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“Success is knowing what your biggest priorities are and using them as your beacon for how you manage your day” with Mandy Long and Chaya Weiner

I think that success is knowing what your biggest priorities are and using them as your beacon for how you manage your day. Don’t let the things that aren’t important to you take your time or energy. It’s so easy to let that happen. You have to come back to what matters in order to […]


I think that success is knowing what your biggest priorities are and using them as your beacon for how you manage your day. Don’t let the things that aren’t important to you take your time or energy. It’s so easy to let that happen. You have to come back to what matters in order to help you decide where to go next. If you do that more often than you don’t, you’ll be successful.

I had the pleasure of interviewing Mandy Long, Global Head of Product Management for Watson Health Imaging and Founder/CEO of The Lumos, Co. A Chicago native and mother of four, Mandy has spent her career in healthcare technology. She currently is the Global Head of Product Management for Watson Health Imaging and Founder/CEO of The Lumos Co. Previously she was Vice President of Product Management at Modernizing Medicine and Vice President of Product Management at Experian Health. Prior to Experian Health, Mandy held a number of senior leadership positions at Epic. She was recognized as one of the Most Powerful Women in Health IT by Health Data Management and received a 40 Under 40 award from South Florida Business Journal.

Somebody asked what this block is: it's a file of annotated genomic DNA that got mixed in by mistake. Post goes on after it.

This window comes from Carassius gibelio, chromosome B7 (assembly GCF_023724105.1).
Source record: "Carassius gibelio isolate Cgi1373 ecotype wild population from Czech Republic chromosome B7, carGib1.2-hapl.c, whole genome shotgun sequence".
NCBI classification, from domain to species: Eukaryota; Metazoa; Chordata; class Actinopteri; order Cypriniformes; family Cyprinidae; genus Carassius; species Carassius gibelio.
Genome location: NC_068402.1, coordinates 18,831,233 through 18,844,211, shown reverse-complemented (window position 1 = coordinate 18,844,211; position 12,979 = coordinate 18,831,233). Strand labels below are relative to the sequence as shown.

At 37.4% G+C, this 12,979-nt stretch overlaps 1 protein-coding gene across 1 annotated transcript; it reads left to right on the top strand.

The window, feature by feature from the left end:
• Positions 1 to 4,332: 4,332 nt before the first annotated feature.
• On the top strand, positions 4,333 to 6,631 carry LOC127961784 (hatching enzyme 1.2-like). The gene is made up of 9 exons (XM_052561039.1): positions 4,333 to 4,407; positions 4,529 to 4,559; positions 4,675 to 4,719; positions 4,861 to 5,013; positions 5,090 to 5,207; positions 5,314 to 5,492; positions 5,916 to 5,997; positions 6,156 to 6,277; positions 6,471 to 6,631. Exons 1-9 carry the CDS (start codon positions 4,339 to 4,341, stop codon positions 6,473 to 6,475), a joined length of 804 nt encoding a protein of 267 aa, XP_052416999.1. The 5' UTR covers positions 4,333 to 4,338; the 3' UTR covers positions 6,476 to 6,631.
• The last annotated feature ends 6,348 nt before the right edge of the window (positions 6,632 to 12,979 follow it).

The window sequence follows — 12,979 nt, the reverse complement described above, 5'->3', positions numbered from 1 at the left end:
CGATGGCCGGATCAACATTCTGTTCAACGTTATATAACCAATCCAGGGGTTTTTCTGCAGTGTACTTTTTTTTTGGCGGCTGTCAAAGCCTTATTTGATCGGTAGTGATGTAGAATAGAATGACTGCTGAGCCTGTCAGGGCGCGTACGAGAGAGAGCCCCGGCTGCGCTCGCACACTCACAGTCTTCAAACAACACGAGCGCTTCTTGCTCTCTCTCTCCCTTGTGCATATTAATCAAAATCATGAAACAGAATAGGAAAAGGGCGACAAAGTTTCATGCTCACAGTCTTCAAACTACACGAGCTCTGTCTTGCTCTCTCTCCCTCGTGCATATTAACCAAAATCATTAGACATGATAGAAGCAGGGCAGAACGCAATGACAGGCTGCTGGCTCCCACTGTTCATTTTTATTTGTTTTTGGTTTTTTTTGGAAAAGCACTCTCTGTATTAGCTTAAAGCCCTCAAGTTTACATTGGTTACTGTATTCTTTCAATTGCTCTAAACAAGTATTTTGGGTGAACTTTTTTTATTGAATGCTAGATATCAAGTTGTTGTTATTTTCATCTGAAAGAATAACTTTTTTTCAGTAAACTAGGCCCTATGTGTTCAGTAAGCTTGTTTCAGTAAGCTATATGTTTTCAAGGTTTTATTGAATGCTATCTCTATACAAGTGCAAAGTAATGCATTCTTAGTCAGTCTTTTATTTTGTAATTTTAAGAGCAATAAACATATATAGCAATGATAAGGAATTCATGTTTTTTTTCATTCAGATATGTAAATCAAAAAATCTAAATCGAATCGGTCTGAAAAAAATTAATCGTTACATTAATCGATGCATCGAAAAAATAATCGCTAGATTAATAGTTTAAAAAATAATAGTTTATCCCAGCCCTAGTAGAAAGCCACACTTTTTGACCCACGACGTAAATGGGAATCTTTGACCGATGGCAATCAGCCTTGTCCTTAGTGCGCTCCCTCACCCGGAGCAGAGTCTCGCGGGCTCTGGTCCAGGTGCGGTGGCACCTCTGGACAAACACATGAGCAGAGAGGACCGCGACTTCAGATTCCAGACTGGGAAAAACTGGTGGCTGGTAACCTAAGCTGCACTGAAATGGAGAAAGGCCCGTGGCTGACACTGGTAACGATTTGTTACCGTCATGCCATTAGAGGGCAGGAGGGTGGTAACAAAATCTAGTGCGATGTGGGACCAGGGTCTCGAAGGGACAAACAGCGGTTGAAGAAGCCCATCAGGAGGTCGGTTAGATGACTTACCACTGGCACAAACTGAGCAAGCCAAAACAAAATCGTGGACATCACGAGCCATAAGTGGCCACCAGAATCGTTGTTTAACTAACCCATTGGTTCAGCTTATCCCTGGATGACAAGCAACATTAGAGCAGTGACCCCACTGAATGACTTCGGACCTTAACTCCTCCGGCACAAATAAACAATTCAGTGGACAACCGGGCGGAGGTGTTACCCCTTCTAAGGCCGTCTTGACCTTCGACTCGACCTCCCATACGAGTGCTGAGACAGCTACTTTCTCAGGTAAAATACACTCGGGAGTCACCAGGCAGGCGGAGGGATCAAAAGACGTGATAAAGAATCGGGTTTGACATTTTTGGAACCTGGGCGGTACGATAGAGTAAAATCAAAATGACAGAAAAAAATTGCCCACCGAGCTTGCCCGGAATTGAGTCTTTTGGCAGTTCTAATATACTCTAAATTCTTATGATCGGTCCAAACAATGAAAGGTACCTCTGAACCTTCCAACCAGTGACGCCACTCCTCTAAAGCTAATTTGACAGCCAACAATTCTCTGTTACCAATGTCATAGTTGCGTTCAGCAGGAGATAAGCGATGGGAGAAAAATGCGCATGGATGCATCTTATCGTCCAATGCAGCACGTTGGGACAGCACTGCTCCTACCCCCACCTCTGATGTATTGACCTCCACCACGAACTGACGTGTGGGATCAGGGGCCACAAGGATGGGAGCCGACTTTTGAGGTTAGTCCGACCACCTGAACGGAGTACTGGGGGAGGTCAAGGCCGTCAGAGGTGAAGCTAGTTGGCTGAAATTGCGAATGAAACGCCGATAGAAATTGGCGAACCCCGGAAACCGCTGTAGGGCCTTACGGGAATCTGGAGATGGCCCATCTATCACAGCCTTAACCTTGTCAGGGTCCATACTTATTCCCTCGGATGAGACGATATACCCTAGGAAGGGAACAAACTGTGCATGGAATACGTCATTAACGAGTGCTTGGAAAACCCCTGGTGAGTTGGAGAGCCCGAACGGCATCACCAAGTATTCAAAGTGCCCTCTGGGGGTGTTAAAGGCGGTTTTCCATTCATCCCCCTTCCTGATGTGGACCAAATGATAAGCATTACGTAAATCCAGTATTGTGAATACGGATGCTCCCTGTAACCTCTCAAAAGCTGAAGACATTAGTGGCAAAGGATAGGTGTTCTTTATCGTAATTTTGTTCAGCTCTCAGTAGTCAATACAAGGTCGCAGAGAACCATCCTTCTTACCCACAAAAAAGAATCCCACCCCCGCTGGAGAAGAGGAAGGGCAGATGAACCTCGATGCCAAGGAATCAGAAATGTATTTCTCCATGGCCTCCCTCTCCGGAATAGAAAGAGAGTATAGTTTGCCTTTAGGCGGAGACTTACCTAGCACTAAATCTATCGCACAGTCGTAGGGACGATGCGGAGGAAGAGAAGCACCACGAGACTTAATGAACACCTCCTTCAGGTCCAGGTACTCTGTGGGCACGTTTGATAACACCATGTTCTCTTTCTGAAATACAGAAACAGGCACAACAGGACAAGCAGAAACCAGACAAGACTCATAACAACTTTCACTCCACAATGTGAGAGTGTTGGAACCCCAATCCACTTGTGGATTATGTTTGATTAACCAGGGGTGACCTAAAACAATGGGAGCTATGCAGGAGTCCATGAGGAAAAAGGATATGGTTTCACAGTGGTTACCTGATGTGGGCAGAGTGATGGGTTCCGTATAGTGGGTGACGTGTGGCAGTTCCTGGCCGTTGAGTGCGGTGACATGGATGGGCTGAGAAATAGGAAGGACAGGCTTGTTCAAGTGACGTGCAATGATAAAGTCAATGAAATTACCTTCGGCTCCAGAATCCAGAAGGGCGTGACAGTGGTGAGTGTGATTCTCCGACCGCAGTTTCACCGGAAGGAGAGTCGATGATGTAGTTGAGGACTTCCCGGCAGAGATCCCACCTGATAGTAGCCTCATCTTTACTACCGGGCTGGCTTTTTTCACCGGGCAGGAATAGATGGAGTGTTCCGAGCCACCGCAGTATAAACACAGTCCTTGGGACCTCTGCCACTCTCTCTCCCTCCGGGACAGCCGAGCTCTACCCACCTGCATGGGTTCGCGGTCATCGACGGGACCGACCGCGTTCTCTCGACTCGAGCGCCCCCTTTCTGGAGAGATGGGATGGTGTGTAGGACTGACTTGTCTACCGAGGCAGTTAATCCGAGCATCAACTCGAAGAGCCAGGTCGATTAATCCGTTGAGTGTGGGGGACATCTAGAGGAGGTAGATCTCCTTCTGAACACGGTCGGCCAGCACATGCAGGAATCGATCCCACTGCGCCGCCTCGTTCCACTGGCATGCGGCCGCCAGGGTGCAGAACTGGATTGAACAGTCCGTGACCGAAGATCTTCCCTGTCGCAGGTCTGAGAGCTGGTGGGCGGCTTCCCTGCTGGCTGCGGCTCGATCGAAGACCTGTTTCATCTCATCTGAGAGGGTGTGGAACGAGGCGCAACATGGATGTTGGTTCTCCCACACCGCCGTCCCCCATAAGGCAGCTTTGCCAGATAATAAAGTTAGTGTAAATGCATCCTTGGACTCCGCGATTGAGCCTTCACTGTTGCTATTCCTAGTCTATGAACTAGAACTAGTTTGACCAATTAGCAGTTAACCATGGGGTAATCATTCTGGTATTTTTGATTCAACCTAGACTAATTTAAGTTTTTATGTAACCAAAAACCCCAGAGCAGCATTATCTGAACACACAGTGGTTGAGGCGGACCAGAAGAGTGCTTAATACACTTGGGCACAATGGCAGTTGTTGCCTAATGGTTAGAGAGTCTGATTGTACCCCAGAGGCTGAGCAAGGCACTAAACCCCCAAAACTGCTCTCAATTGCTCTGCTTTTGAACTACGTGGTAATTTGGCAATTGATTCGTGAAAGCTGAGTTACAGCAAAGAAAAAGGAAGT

Thank you for joining us! Can you tell us your “childhood backstory”?

I was born and raised in Chicago, IL. I am the oldest of three children, and was an Olympic Trials qualifying swimmer while I was growing up. I have always been competitive and grew up in a family where that was embraced. Whether it was sports or school, the bar was set high. I think there were pros and cons to this when I look back now, but it taught me self-discipline and that if I was going to be successful it was going to be because I worked hard and showed up.

Can you share the story about what brought you to this specific point in your career?

I am a risk taker. When I look back at how I got here, a very large part of it was because of hard work, but another large part was because I took some major risks. I was going to be an investment banker, but I got an interview request from a random company in Verona, Wisconsin (Epic) that had a cryptic website and decided to see what it was all about. I met the love of my life and decided to quit my job and move with him to North Carolina without another job lined up. I was able to convince the CEO of an extraordinary company to hire me without a title or team to grow his business (Passport), and I then quit that job after having my first child because I decided that I couldn’t be a road warrior anymore. I then convinced the CEO of a different company to hire me into a role that didn’t exist previously (Modernizing Medicine) and ended up running the entire product portfolio. I have a pattern of finding the sweet spot — organizations that need strategic help and a leader to help drive culture, change, and value. I’ve done it again at IBM Watson Health when I was recruited to lead their AI portfolio and then was promoted to take over the global business for Watson Health Imaging. I’ve been able to lean in to my leadership skills, my knack for product and execution, my ability to learn on the fly, and my obsession with the culture of how you do business. It’s what has gotten me where I am today.

Can you tell us a bit more about what your day to day schedule looks like?